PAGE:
The way disease spreads through society is currently the subject of significant interest, not least because of the recent, frightening outbreaks of ebola and various strains of bird flu. One hope is that a better understanding of this process can lead to more efficient and cost-effective methods of vaccination.
Last week, we looked at just such a study of interpersonal contacts within schools. This suggested that an effective way to prevent an epidemic would be to close a single class rather than the entire school.
Today, Mathieu Genois at the University of Toulon in France and a few pals study the pattern of face-to-face contacts in an office building and say that this too suggests a novel and cost-effective vaccination strategy for preventing epidemics.
The team studied the face-to-face interactions over two weeks between people working in an office building belonging to the French Institute for Public Health Surveillance (the InVS) near Paris. The building hosts three different scientific departments along with a human resources fepartment and a logistics department.
Workers within the building were given wearable sensors that detect the close proximity of others nearby. Since the body acts as a shield at the radio frequencies used by the sensors, the devices only detect contacts when people face each other at distances of less than 150 centimetres. In total, the team distributed 100 of these sensors to the two thirds of the staff who agreed to take part.
The team studied the nature of contacts by drawing up a network in which each individual is a node and a line between them represents a contact at least once during the period of data collection (see above).
The most striking aspect of this network is that the individuals are generally clustered according to the department in which they work. In other words, most people have most contacts with colleagues in their own department. What’s more, they have contact with around 15 other individuals on average, a small fraction of the total office population.
There are a few exceptions, however. A small number of individuals have most of their contacts in other departments. The team call these people ‘wanderers’. It is easy to imagine that when it comes to the spread of disease, wanderers turn out to be important. In fact, that is not the case because although wanderers have most contacts outside of their department, these contacts are confined to limited groups of other people.
Genois and co say there is a much more important group of people, who they call ‘linkers’. These are defined as people who have about half of their contacts within their own department and half outside it. “Linkers act as bridges in the network,” they say, and so are most likely to spread disease.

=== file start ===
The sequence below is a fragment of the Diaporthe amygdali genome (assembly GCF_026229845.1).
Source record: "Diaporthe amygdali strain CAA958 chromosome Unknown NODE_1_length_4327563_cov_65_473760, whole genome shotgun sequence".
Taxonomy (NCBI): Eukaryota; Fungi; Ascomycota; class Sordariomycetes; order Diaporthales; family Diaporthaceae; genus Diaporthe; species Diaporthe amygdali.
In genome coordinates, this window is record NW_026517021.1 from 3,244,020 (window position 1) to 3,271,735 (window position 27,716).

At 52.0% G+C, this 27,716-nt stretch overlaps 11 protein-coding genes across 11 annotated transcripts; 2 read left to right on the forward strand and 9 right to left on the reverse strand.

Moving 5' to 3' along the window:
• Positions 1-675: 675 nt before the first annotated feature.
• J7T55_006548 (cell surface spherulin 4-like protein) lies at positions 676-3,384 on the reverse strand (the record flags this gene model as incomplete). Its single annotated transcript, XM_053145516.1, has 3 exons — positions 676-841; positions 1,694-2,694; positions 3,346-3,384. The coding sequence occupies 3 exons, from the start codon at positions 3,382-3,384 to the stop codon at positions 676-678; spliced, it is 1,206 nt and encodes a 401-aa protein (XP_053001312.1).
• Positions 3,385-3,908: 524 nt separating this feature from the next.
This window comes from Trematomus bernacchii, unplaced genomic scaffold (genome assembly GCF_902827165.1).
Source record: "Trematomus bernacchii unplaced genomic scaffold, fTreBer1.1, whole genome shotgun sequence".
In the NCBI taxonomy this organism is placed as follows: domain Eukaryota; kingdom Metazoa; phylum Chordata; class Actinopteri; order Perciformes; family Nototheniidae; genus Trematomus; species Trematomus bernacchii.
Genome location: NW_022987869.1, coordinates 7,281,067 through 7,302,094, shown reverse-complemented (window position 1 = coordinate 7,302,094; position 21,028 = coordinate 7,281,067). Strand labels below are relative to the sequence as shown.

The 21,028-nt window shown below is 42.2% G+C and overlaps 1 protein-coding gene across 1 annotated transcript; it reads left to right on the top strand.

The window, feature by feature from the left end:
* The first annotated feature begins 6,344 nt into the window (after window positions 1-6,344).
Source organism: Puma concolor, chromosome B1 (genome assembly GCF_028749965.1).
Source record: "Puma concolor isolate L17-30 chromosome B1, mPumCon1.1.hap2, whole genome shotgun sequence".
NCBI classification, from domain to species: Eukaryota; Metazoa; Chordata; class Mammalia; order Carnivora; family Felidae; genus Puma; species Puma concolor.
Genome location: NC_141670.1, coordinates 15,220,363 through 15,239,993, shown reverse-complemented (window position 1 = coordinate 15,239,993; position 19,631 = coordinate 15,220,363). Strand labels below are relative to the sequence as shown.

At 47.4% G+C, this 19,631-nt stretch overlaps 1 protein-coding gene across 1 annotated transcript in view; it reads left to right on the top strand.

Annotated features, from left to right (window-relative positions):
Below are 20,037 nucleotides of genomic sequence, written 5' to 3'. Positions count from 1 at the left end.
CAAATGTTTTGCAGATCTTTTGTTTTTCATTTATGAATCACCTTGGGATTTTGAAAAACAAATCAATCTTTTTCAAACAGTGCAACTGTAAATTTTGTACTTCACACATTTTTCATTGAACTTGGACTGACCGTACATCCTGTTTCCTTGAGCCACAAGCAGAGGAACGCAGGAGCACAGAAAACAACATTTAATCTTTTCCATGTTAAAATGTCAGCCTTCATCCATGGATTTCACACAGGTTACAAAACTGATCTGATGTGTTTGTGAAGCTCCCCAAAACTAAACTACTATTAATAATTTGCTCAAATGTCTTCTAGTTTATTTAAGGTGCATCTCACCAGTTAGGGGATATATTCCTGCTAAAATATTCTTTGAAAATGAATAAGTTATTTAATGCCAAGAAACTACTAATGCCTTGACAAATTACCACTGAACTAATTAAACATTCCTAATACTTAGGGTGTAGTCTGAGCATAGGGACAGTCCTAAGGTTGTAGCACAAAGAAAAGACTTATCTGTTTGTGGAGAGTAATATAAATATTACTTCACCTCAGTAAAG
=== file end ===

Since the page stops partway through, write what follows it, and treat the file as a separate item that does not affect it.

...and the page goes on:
Indeed, Genois and co simulate the spread of disease using standard models of infection and show how linkers play a key role.
That points to an interesting strategy. Instead of vaccinating everybody, or vaccinating people at random, an efficient, low-cost way of preventing the spread of disease is to vaccinate only those people classed as linkers. “A vaccination strategy targeting linkers efficiently prevents large outbreaks,” they conclude.
One potential problem is identifying linkers. This can be done by carrying out the same kind of network analysis that these guys performed. However, this is time-consuming and expensive.
A much easier way is to identify linkers from their job descriptions. For example, the person who pushes the sandwich trolley or mail cart from one department to another might be an obvious target. “This result might help the design of efficient, low-cost vaccination strategies,” they say.
It also suggests mechanisms that individuals can use themselves to help prevent infection. If you know who the linkers are in your office, one strategy to avoid coming down with flu this winter would be to avoid them, the so-called social distancing strategy.
That is interesting work that provides some fascinating insight into the microstructure of social contacts within office buildings. In particular, it reveals that a major factor is the organisation of offices into departments. That is in stark contrast to many other social situations and certainly to the assumption sometimes made in the simulation of epidemics, that contacts are homogeneous within buildings.
This kind of work may seem academic but the truth is that, with the first diagnosis of ebola on American soil this week, strategies for avoiding infections at work may become a necessary part of office life.
Ref: arxiv.org/abs/1409.7017 : Data on face-to-face contacts in an office building suggests a low-cost vaccination strategy based on community linkers
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